Flowers Grow On Farms
Lesson 3 of 5
Objective: SWBAT ask and answer questions about key details in an informational text.
Content and Lesson Overview
This week, I build content knowledge on farms to enhance my urban students' understanding of the setting in Charlotte's Web, which is a read aloud unit we have been working on as a companion to our regular ELA time (see my curriculum for that unit's lessons). Today, I use two sources to meet this goal: a video and an informational text, California Gardens. I continue to integrate social studies in this lesson, which helps establish connections across the curriculum for my students. This piece on gardens is found in one of their anthologies, but you can use any informational text that you can get or make copies of for your whole class.
Part of my teaching includes teaching rituals and routines. Therefore, I begin by brainstorming about flowers and proceed to ask questions about flowers, which is how we start many lessons that have to do with building content knowledge through reading informational texts.
Afterwards, I proceed to show the video on flowers with text dependent questions. Next, I have students read independently and then write about they have learned.
Last, students get to share what they learned about flowers.
On the rug, I share the student friendly objective, "I can ask and answer questions about a text about flowers." I ask students, "What do you know about flowers?" I write their responses on a CircleMap. Then, I ask them, "What questions do you have about flowers?" I make a list of Questions on a chart paper. Once we are done with the questions, I ask them to evaluate the type of questions they have asked by posing, "Are there any questions we can combine?" It forces students to read the questions with the purpose of finding questions that repeat themselves. If there are any questions that do repeat, I ask, "How we can combine them?"
Now students take a few minutes to write two questions in their journal. Students choose the questions from the list we created.
These questions will be answered during a different part of the day. It is my way of keeping the academic discourse flowing throughout the day about the topic the students are learning. Also, my students get to practice writing question sentences. It is another skill second graders need to master. Here are some of the questions they chose to write in their journals:
Now students will spend time watching a short video on flowers. As they watch they will take notes using a list of text dependent questions that I have created: Farm to Market Flowers. These questions will help them pay attention to and internalize the details of the content of the video. Before we start the video, I ask them to read the questions. Reading them ahead of time helps them to become focused and attentive in taking notes that answer the questions.
The video is about 3 minutes long but this task takes about 15-20 minutes because I pause to give the students time to write their responses. Here are some note-taking samples:
After we finish watching the video, I ask my students to share their key words. This is an informal way for me to assess if they are making relevant connections to the content they are watching.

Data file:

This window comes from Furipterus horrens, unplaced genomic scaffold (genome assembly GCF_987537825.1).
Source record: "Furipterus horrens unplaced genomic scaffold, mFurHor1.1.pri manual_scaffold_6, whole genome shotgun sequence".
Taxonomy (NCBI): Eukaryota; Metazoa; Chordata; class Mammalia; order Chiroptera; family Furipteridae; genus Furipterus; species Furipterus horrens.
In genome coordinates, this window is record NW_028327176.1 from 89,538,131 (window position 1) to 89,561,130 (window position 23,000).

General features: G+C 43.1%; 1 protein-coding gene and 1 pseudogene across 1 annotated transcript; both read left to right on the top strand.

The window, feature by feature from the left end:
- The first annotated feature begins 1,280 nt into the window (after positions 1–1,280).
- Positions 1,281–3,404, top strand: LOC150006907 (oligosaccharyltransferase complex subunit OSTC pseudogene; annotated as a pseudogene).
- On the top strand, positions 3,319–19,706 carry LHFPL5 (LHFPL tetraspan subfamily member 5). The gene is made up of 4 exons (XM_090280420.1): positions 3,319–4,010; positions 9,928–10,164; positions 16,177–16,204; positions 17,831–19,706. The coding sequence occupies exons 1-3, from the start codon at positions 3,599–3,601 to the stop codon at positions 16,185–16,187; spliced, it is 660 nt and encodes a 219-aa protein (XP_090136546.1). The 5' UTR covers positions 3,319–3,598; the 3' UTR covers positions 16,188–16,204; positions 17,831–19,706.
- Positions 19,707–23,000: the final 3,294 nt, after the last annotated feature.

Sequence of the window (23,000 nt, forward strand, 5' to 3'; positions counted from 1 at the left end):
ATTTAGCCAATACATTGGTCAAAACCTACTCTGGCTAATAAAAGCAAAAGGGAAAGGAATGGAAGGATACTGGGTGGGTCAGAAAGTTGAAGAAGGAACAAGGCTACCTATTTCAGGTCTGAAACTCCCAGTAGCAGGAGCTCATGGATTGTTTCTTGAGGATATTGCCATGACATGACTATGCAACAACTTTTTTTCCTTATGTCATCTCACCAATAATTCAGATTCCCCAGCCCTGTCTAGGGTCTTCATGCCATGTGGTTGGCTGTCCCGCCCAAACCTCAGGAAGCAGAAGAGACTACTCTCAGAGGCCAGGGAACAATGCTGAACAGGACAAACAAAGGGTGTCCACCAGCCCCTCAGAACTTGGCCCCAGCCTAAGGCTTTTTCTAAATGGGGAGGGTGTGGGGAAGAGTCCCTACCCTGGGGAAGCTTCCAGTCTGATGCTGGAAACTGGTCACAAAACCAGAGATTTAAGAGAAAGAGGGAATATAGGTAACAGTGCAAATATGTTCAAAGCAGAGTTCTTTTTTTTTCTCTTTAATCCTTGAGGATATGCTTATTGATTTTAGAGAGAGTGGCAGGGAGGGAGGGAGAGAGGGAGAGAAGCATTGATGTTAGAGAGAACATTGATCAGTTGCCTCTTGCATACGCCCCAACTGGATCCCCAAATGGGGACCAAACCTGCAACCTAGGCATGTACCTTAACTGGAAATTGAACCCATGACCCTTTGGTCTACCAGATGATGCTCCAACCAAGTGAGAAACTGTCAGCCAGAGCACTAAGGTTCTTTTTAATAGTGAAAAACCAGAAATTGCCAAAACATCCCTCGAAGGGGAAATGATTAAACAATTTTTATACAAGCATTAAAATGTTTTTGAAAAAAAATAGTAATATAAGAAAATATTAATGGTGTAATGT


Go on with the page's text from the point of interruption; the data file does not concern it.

Farm to Market: Flowers
Next, I have the students read the two informational text pages:
In reading about "California Gardens," I am integrating social studies. This text can be replaced with an informational text that pertains to your state social studies curriculum. As students read this informational text, they are again answering text dependent questions on the template California Gardens independently.
What students do not finish during the allotted time, they will take it for homework. Here are some samples of their note-taking:
As most students work at their tables, I work with a small group of students on the carpet because they need extra support at this point of the year. Two of these students need support with decoding, and the others need me close by to maintain focus. In addition, these students need guidance in how to locate the answers on the page. I help them by informing that the questions have key words that can be found on the page. These words are their clues.
In answering text dependent questions, students often need to reread because the questions ask for specific information. Some students due to their lack of stamina may find it challenging and boring. That is why continued practice such as this is very important for my students.
To help students build the connection between reading and writing, I give my students time to reflect in writing what they have learned about flowers and gardens in California.
Students are writing a paragraph that includes time order words and at least 5-6 sentences. This is a structure I have taught students to use in their writing previously, so many of them are able to do this independently after being taught the necessary content background. For today, I am looking for them to integrate the vocabulary and details that they have learned about flowers and gardens in their writing.
As they write, I offer assistance to those who needed it and I am making mental notes about those students who are accomplishing the task, so that they can share their paragraph to the group. Here are some samples of their work:
Whole Group Sharing
Now students get to share their work with the group. Those in the audience are listening to give feedback to the speakers. The feedback includes giving two stars and a wish.
- Two Stars: Two different students share what they specifically like about the content of the writing.
- A Wish: Another student shares specifically how they think the writing can be improved.
It is important to keep the wish to one student and one specific way in which the piece can improve, otherwise it can become an unpleasant experience and the learning may get lost in the critiques.
Here are the speakers for today: